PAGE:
American Journal of Physical Medicine & Rehabilitation:
Kirksey, Keneshia M. MD; Bockenek, William MD
From the Department of Physical Medicine and Rehabilitation, Carolinas Medical Center/Carolinas Rehabilitation, Charlotte, North Carolina.
All correspondence and requests for reprints should be addressed to Keneshia M. Kirksey, MD, Department of Physical Medicine and Rehabilitation, Carolinas Medical Center/Charlotte Institute of Rehabilitation, 1100 Blythe Blvd., Charlotte, NC 28203.
A 65-yr-old male presented to acute rehabilitation following C3–C7 posterior decompressive laminectomy due to severe cervical stenosis. He had previously undergone craniotomy for Arnold–Chiari malformation in 1977 and had a long history of syringomyelia. Since the initial finding of Arnold–Chiari malformation, the patient has had residual right-side weakness and numbness. On physical examination, distal phalangeal contractures and thenar intrinsic atrophy were noted bilaterally. Old burn scars were apparent on the right forearm. Active abduction in the right shoulder was limited to 80 degrees. Cranial nerves II through XII were intact. Sensation at C4–T1 on the left was diminished and virtually absent over the right upper extremity. Proprioception was diminished in the right upper and lower extremities. Decreased deep tendon reflexes were noted throughout. Manual muscle testing revealed 4/5 strength in both upper extremities with the exception of hand intrinsics, which were 2/5 bilaterally, with the right finger flexors being 3/5. The left lower-extremity muscles were of normal strength. The right lower-extremity hip flexors were 4/5; the knee extensors, dorsiflexors, long-toe extensors, and ankle plantar flexors were 2/5 in muscle strength.
A few days after admission, the patient was noted to have worsening rhonchi and sputum production. Radiographs of the chest revealed a perihilar infiltrate. In addition, destructive changes in the right shoulder joint and resorption of the humeral head (findings consistent with a neuropathic arthroplasty) were noted.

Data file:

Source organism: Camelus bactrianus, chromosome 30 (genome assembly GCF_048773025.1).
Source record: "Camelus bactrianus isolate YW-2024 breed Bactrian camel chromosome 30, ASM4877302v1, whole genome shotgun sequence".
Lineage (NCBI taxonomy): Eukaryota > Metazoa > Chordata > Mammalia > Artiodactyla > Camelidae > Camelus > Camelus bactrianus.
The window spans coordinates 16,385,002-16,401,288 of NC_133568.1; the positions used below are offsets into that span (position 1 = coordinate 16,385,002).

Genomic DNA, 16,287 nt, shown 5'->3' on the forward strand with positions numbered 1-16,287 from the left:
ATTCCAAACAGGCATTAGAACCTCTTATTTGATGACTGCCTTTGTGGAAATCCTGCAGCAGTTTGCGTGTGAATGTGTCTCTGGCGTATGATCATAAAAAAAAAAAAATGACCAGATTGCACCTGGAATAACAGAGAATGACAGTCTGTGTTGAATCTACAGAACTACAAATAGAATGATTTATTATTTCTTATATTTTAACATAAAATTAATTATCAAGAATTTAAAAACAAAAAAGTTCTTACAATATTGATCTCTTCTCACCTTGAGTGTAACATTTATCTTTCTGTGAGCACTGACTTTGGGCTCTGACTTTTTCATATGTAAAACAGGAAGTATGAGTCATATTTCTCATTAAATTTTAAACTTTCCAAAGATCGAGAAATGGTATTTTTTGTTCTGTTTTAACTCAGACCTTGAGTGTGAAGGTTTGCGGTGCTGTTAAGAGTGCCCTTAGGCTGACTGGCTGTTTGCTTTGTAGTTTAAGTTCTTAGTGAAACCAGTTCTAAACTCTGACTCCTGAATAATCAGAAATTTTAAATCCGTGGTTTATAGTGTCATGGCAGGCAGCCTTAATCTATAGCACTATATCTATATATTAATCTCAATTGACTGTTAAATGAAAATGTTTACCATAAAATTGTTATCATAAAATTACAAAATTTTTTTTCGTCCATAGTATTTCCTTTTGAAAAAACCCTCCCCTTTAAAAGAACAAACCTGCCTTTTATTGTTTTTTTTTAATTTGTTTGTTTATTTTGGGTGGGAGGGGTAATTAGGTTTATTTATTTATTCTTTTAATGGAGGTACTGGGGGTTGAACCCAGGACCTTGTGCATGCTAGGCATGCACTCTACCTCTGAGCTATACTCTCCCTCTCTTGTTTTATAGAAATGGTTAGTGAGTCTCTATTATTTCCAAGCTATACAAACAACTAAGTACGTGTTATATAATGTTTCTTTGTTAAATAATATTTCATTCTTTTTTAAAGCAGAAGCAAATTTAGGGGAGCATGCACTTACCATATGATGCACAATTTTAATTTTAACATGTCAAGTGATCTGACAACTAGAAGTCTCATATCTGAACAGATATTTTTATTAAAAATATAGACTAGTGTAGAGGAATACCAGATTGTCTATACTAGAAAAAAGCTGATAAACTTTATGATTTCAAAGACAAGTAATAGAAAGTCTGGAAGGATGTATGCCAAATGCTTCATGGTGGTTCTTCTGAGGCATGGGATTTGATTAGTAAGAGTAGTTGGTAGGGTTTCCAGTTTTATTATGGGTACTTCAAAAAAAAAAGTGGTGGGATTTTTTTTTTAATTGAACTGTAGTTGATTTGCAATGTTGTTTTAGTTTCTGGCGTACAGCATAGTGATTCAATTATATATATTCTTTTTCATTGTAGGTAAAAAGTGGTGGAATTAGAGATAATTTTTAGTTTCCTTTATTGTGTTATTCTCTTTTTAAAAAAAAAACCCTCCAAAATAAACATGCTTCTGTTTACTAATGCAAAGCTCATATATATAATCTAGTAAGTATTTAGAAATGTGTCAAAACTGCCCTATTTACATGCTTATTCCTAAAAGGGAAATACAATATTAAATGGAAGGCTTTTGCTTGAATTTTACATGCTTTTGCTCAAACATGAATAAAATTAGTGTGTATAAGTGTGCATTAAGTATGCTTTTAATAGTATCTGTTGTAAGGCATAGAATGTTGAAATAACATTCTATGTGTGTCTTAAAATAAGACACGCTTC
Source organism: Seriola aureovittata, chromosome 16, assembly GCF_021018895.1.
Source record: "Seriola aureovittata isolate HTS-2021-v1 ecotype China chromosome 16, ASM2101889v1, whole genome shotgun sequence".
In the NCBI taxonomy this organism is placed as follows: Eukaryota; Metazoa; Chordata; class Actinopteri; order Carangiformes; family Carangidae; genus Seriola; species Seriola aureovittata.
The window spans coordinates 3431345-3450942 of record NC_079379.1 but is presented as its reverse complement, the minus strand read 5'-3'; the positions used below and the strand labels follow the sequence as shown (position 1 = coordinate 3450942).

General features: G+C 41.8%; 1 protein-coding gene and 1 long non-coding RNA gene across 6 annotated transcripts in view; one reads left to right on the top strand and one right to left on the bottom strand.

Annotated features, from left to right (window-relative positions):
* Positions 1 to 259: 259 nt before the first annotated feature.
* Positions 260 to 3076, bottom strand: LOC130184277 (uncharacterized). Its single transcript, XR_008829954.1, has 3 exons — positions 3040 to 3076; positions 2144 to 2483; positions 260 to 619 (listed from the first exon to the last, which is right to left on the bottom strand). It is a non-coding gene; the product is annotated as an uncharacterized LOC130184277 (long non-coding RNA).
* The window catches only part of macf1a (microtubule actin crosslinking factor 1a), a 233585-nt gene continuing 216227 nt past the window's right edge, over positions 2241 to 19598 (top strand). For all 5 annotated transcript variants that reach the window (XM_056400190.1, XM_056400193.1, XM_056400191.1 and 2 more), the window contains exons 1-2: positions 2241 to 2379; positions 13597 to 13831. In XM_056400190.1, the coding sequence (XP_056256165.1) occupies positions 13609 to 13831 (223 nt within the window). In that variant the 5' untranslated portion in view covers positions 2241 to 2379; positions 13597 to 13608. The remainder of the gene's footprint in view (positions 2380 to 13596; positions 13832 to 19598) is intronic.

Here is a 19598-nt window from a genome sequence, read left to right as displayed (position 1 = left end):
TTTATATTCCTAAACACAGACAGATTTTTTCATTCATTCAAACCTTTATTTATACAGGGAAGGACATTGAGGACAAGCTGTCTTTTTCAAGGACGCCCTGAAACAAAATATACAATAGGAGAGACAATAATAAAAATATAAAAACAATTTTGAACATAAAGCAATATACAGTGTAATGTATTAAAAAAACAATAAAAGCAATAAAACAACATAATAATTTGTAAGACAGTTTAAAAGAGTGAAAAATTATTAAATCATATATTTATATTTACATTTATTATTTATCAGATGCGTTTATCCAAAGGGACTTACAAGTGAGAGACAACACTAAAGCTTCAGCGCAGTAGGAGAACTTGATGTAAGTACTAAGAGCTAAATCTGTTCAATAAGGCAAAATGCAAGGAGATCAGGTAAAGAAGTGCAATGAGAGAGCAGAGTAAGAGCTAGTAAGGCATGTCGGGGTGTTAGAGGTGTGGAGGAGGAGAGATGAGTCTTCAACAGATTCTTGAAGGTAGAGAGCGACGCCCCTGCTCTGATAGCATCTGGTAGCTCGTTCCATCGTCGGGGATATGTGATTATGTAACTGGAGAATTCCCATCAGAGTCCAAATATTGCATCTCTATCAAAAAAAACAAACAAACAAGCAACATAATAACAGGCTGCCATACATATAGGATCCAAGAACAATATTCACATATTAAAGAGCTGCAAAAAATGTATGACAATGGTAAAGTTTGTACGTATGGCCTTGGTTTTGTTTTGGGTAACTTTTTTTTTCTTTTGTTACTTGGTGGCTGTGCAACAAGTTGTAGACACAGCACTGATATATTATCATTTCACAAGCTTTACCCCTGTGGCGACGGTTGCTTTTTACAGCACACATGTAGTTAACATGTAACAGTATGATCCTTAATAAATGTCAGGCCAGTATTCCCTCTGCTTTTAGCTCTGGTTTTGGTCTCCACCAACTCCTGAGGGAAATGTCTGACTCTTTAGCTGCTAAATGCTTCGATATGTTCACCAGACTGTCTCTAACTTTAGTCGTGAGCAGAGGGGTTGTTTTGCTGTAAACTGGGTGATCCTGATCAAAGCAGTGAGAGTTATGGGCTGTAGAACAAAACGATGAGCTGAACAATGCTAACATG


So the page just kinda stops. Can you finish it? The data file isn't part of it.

Neuropathic arthropathy (Charcot joint) is a destructive joint disease frequently associated with syringomyelia (Fig. 1). It is thought to be caused by loss of sensation and proprioception and/or unnoticed recurrent trauma.1 In this case, neuropathic arthropathy of the shoulder was a result of the syringomyelia, which may sometimes be a complication of Arnold–Chiari malformation.2,3 The patient was able to recall repeated trauma to the right shoulder and arm but was relatively asymptomatic because of the areas that were insensate. Joints most commonly involved in the patients with syringomyelia are the shoulder and elbow, whereas in diabetics, the ankle and foot predominate.4 Other causes of neuropathic arthropathy include alcoholism, frequent intra-articular corticosteroid injections, syphilis, and Charcot–Marie–Tooth disease.
Painful neuropathic joints develop in 25% of patients with syringomyelia.3 In this vignette, the patient had a painless right shoulder, which is usually a late feature. Other findings in neuropathic arthropathy include swelling and loss of motion. Neuropathic arthropathy should be considered in unexplained shoulder instability and pain and is easily depicted on standard x-rays.1
Treatment is usually conservative. NSAIDs may reduce inflammation or swelling. Establishing ways to prevent further joint trauma through the concept of joint protection is key. Continued passive stretching exercises to optimize range of motion of the affected joint should be considered; however, immobilization with hopes of preventing further injury has also been suggested.2 Surgical intervention is rarely indicated.
1. Yanik B, Tuncer S, Seckin B: Neuropathic arthropathy caused by Arnold-Chiari malformation with syringomyelia. Rheumatol Int 2004;24:238–41
2. Jones J, Wolf S: Neuropathic shoulder arthropathy (Charcot Joint) associated with syringomyelia. Neurology 1998;50:825–6
3. Riente L, Frigelli S, Delle Sedie A, et al.: Neuropathic shoulder associated with syringomyelia and Arnold-Chiari malformation (Type I). J Rheumatol 2002;29:638–9
4. Hazis N, Kaar TK, Wirth MA, et al.: Neuropathic arthropathy of the shoulder. J Bone Joint Surg 1998;80:1314–19
© 2006 Lippincott Williams & Wilkins, Inc.